Southern Maine schools prohibit some restraints as state considers policy changes

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PORTLAND — After school superintendents received two letters from the state Department of Education – one in July 2009, the second last September – several southern Maine schools have updated their therapeutic restraint and seclusion policies to prohibit holds that restrict children’s airways.

The Scarborough, South Portland and Falmouth school boards have acted on amendments to the policies which specifically prohibit airway-restrictive restraints and electrical outlets in time-out rooms, and require the schools to maintain a list of employees certified to restrain students.

The changes also require the schools to notify the school nurse “as soon as practicably possible” and document any injuries to children.

Regional School Unit 5 directors will vote on the changes at their Jan. 26 meeting and the Brunswick School Board is reviewing the policy changes.

“I think this is a good start,” said Jude Herb, mother of an 8-year-old boy with Asperger’s Syndrome and Attention Deficit and Hyperactivity Disorder. Her son was a Scarborough student until Herb witnessed him being held in a two-person prone-position restraint and pulled him from school.

“There’s more to it than just saying, ‘you can’t do this.’ Changing this policy doesn’t do anything about really how specific the training has to be,” she said.

The changes come after a series of stories appeared last summer and fall in The Forecaster reporting the use of restraints on three special education students in Scarborough schools.

Nearly 100 restraints were used on the three boys, all of whom were between 5 and 7 years old, over the course of three years, until all three were removed from the school district and sent to other schools.

In a 2009 U.S. Government Accountability Report, several deaths from restraints were reported in other states. In November, a child’s parents pulled him from the Dorothy Thurman Alternative School in Tampa, Fla. after an airway-restrictive restraint reportedly caused the 14-year-old developmentally disabled boy’s eyes to bleed.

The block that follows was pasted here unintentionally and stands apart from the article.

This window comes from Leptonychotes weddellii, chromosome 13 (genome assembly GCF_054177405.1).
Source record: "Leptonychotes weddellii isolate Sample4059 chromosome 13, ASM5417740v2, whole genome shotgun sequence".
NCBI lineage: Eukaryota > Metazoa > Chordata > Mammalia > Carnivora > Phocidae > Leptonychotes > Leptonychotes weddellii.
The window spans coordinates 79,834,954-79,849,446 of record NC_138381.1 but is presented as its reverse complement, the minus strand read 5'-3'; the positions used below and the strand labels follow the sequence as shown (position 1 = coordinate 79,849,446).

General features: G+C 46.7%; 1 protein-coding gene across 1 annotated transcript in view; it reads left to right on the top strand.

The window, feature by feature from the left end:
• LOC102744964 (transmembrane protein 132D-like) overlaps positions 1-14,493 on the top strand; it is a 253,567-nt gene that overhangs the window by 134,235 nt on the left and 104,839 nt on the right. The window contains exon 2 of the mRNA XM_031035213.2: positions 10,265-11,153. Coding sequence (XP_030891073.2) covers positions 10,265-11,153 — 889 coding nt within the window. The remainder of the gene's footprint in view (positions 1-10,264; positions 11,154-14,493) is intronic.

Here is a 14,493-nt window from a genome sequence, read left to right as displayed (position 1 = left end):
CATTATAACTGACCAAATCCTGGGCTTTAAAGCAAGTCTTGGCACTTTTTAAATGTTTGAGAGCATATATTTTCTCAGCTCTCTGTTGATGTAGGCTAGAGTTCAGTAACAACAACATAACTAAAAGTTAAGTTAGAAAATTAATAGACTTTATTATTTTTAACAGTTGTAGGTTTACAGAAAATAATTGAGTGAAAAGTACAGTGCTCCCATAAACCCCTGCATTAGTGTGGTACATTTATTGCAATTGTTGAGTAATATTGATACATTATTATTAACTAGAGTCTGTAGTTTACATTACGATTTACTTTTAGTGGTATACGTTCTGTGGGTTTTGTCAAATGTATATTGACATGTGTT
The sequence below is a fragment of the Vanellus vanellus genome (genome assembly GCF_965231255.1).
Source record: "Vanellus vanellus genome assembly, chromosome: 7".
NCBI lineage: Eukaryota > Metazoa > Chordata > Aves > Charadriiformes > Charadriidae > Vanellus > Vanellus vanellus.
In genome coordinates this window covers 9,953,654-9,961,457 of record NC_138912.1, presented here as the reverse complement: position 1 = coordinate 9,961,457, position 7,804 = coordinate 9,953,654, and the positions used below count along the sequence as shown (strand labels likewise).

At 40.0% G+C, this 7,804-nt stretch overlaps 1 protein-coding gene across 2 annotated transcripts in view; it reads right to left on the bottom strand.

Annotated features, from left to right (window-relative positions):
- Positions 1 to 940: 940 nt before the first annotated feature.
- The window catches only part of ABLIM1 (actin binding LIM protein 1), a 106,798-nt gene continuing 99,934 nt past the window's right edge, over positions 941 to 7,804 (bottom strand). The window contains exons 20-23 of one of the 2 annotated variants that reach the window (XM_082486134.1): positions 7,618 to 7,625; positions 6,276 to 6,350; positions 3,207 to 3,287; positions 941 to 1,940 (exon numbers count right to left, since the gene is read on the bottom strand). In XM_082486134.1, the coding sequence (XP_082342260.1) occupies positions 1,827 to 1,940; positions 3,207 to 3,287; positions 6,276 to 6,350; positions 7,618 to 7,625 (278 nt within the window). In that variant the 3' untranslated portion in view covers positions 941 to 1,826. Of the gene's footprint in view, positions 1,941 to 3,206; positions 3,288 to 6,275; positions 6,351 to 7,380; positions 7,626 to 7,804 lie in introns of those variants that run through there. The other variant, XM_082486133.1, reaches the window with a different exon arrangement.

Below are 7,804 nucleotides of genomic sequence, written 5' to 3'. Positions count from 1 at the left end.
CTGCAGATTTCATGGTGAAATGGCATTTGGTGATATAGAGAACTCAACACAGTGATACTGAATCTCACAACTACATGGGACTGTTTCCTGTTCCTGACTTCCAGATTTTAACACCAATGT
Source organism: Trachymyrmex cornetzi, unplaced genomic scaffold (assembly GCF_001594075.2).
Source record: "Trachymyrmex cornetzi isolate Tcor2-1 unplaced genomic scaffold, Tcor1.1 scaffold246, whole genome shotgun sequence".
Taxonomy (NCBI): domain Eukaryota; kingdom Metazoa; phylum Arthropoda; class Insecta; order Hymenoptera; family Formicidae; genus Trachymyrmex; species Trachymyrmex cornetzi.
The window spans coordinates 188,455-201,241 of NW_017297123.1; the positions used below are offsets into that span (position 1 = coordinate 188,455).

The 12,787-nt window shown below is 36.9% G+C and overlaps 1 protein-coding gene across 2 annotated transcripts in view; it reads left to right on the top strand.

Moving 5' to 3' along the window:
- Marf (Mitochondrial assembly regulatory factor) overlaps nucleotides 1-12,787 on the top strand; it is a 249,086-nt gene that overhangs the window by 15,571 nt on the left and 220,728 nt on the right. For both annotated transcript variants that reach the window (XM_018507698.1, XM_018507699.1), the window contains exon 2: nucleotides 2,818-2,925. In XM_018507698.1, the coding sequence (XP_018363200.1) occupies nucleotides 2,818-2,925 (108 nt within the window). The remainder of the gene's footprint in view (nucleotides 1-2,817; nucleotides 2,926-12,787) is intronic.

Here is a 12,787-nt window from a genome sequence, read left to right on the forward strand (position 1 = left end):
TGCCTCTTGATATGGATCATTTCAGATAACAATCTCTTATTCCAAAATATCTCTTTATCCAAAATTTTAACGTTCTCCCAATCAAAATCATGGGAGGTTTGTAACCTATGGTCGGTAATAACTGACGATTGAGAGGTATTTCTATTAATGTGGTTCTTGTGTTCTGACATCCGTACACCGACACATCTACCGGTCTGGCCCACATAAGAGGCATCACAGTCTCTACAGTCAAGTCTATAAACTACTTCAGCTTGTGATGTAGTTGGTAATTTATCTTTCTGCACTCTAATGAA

The new restraint policies aim to prevent these kinds of injuries to public school students.

“We were never in violation of the policy,” Scarborough Special Education Director Alison Marchese said during a Dec. 8 School Board policy meeting.

Marchese, who also sits on the representative board for the Maine Administrators of Services for Children with Disabilities, said Scarborough teachers are well-trained in safe restraints and that the school switched from one type of training program to another this summer.

Scarborough staff were told to stop using prone restraints, where students are placed face down on the floor while adults restrain their arms and legs, last March, Marchese said.

“Prone restraints can be done safely,” she said, “But we wanted more variety of holds.”

The Maine Department of Education does not require schools to count the number of restraints that take place each year. Connecticut schools in December reported using restraints more than 18,000 times last year.

“We need to have much more documentation of this,” Herb said. “There needs to be an overseeing agency that would regulate and track how restraint is used.”

While many Maine schools’ policies on restraints require documentation, neither the forms nor official counts are reported to the DOE.

However, in March 2010, the U.S. Department of Education’s Office for Civil Rights announced that it will begin collecting restraint and seclusion data from 7,000 schools across the country and make that data available on a public website.

Portland, Scarborough, Falmouth, South Portland, Yarmouth, Cumberland and Brunswick have all been asked to provide this data to the Office of Civil Rights in the past, and it is likely they will have to provide documentation of restraints in the future.

Additionally, the state Department of Education is reviewing its own rules on therapeutic restraint and seclusion.

The DOE has formed a stakeholder group, which met Nov. 18 in Augusta, and will meet four more times before official changes are made to the state’s rules on how schools can use restraints and seclusion on students.

In addition to special education directors, school superintendents and disability rights groups, Herb represented a parent advocacy group, the Maine Parent Federation. She was the only parent of a disabled child who had been restrained at the meeting.

“I find it very hard to believe they could only find one parent to do this,” she said.

However, Herb said, she is glad the rules are being discussed.

“We would like to see clarification for how (restraint and seclusion) could be used and for how long,” Maine Disability Rights Center Attorney Diane Smith said of the rule changes. “What that first meeting showed me was how confused we all are about what this is and how it can be used.”

Smith said she’d also like to see specific prohibitions of prone and airway restrictive restraints, as well as a formal parent complaint process.

“Restraint shouldn’t be used to prevent property damage,” Smith said. “I have a feeling there will be a knock-down, drag-out fight on that one (during future meetings).”

Regardless of whether the Disability Rights Center gets everything it wants into the rules, Smith said she is just glad to see the issue finally being taken seriously by the state.

Emily Parkhurst can be reached at 781-3661 ext. 125 or